Observing Best Practices in a Mathematics Classroom

AUTHOR: Virginia Keasler, Secondary Math Specialist

Walking into a math classroom, an observer of the lesson may view many modes of instruction. The list may include:

  • Teacher shows students step by step problem solving and expects students to do problems in the way they are instructed
  • Students sitting quietly in rows
  • Students rotating around stations exploring challenging problems
  • Students are working on a problem together in groups, some individually, not necessarily doing exactly the same thing
  • Students engaged in critical thinking
  • A few students working at the board while others watch
  • Students who have completed their work and are waiting for the next problem
  • Teacher asking probing questions about the way students are attempting to answer questions

Generally you may see one or both of the two prevalent approaches to mathematics instruction. In the more traditional approach of instruction, skills-based, teachers may focus on how to solve the problem, show that problem solving strategy, and then require the students to quickly repeat that strategy. This method focuses on developing computational skills.

In concepts-based instruction, teachers have students solve a problem in a way that makes sense to them and then explain how they solved their problem. This method helps students be aware that there is more than one way to solve a problem.

You may be trying to decide what is the best way, but most researchers (e.g., Grouws, 2004) agree that both approaches are important, that teachers should strive for procedural fluency that is grounded in conceptual understanding.

There are three critical components to effective mathematics instruction (Shellard & Moyer, 2002):

  • Teaching for conceptual understanding
  • Developing procedural literacy
  • Promoting strategic competence through meaningful problem-solving investigations.

In an effective classroom an observer may see the teacher

  • Accepting students solutions to challenging problem which includes their explanation how they found their solution and the reason they chose to try their method.
  • Posing interesting questions to students to spur their interest in the problem.
  • Encouraging students to see that problems are challenging and that you sometimes have to search more than one method to find the answer.  
  • Instilling the belief that the goal of answering the question is attainable and worthwhile and can even be “cool”.  

In an effective classroom an observer may see the student

  • Solving the problem themselves and not just “mimicking” the procedure shown to them by others.
  • Challenging themselves to investigate a meaningful question.
  • Sharing their ideas with each other and as a group
  • Using various ways to show their work
  • Conducting an experiment by analysing data and coming to a conclusion
  • Are using calculators where appropriate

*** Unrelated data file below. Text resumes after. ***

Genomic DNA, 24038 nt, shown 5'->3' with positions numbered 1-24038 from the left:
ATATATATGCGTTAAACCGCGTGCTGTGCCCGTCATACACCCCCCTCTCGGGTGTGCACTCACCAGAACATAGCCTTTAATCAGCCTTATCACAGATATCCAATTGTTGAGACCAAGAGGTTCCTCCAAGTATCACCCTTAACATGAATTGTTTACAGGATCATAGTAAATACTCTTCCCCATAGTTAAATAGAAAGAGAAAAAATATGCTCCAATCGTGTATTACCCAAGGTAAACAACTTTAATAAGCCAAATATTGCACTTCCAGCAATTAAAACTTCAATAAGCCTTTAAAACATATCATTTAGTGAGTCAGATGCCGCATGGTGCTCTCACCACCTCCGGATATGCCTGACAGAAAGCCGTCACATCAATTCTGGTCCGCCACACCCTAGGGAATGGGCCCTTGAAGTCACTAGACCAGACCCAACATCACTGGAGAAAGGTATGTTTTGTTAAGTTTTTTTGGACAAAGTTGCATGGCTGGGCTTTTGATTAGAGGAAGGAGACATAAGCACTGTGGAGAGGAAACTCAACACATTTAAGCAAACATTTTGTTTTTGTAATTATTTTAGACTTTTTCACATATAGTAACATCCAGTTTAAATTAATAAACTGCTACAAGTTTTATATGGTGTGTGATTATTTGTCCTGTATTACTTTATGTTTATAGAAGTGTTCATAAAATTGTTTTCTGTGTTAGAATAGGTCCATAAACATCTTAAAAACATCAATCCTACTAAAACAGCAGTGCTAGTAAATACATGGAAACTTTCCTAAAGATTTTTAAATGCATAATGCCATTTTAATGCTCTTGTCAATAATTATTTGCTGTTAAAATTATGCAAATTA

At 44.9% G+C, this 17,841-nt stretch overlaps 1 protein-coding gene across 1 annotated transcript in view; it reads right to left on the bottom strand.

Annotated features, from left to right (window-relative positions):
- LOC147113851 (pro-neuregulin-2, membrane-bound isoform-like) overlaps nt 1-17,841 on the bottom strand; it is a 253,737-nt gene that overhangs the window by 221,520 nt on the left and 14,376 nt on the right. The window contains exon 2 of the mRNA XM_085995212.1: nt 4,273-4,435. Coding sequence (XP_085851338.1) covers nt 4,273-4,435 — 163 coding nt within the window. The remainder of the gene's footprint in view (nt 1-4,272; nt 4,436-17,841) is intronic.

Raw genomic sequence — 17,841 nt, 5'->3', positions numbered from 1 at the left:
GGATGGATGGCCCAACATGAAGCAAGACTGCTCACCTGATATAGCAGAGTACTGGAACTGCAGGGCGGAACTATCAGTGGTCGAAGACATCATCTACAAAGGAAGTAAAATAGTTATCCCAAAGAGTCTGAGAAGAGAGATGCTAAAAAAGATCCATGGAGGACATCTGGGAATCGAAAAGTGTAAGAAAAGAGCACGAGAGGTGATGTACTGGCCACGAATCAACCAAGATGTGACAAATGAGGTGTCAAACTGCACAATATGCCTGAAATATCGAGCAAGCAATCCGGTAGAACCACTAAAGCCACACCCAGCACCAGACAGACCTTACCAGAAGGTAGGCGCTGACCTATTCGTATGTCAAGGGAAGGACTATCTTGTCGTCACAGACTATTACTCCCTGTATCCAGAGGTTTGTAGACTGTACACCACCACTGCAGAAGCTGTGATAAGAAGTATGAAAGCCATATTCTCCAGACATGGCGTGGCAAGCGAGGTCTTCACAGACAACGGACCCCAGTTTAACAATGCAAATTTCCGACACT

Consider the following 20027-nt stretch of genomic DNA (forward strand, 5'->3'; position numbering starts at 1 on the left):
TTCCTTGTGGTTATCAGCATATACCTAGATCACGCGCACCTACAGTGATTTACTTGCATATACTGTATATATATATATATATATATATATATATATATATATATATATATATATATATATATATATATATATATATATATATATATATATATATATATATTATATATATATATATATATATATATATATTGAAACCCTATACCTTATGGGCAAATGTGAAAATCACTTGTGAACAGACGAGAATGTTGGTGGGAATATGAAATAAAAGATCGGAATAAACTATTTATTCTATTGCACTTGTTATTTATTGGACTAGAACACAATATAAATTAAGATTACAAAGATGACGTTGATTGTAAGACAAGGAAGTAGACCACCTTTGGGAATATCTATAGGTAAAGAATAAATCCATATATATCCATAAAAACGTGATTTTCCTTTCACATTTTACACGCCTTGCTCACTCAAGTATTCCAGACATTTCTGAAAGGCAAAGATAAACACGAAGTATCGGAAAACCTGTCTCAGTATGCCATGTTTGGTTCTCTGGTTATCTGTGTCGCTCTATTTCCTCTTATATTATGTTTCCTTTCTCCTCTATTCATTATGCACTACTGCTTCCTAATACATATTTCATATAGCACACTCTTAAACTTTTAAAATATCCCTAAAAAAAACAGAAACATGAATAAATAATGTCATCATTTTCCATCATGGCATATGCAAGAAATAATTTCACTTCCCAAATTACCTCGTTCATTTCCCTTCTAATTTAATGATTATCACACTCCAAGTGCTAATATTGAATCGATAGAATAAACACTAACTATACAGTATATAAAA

• Using manipulatives to engage in problem solving to help form a concrete understanding of the concept where needed.

The National Center for Educational Achievement (NCEA, 2009) examined higher performing schools in five states (California, Florida, Massachusetts, Michigan, and Texas) and determined that in terms of instructional strategies, higher performing middle and high schools use mathematical instructional strategies that include classroom activities which:

  • Have a high level of student engagement
  • Demand higher-order thinking
  • Follow an inquiry-based model of instruction – including a combination of cooperative learning, direct instruction, labs or hands-on investigations, and manipulatives
  • Connect to students’ prior knowledge to make meaningful real-world applications
  • Integrate literacy activities into the courses – including content-based reading strategies and academic vocabulary development

Additionally, NCEA researchers found that it was important for teachers to create classrooms that foster an environment where students “feel safe trying to answer questions, make presentations, and do experiments, even if they make a mistake” (p. 24).

In summary, while both methods are important, teachers must reach students where they are and in the method that works best for each of their students.  While procedural learning is important to learn math facts and algorithms, students still need to be challenged, allowed to learn by exploring, and encouraged to keep trying knowing that math is meaningful and a huge part of the environment around us everyday.


The Education Alliance. (2006). Closing the Achievement Gap: Best Practices in Teaching Mathematics. Charleston, WV: The Education Alliance.

Grouws, D. (2004). “Chapter 7: Mathematics.” In Cawelti, G, ed., Handbook of Research on Improving Student Achievement. Arlington, VA: Educational Research Service.

National Center for Educational Achievement. (2009). Core Practices in Math and Science: An Investigation of Consistently Higher Performing Schools in Five States.  Austin, TX: National Center for Educational Achievement.

Shellard, E. & Moyer, P.S. (2002). What Principals Need to Know about Teaching Math. Alexandria, VA: National Association of Elementary School Principals and Education Research Service.

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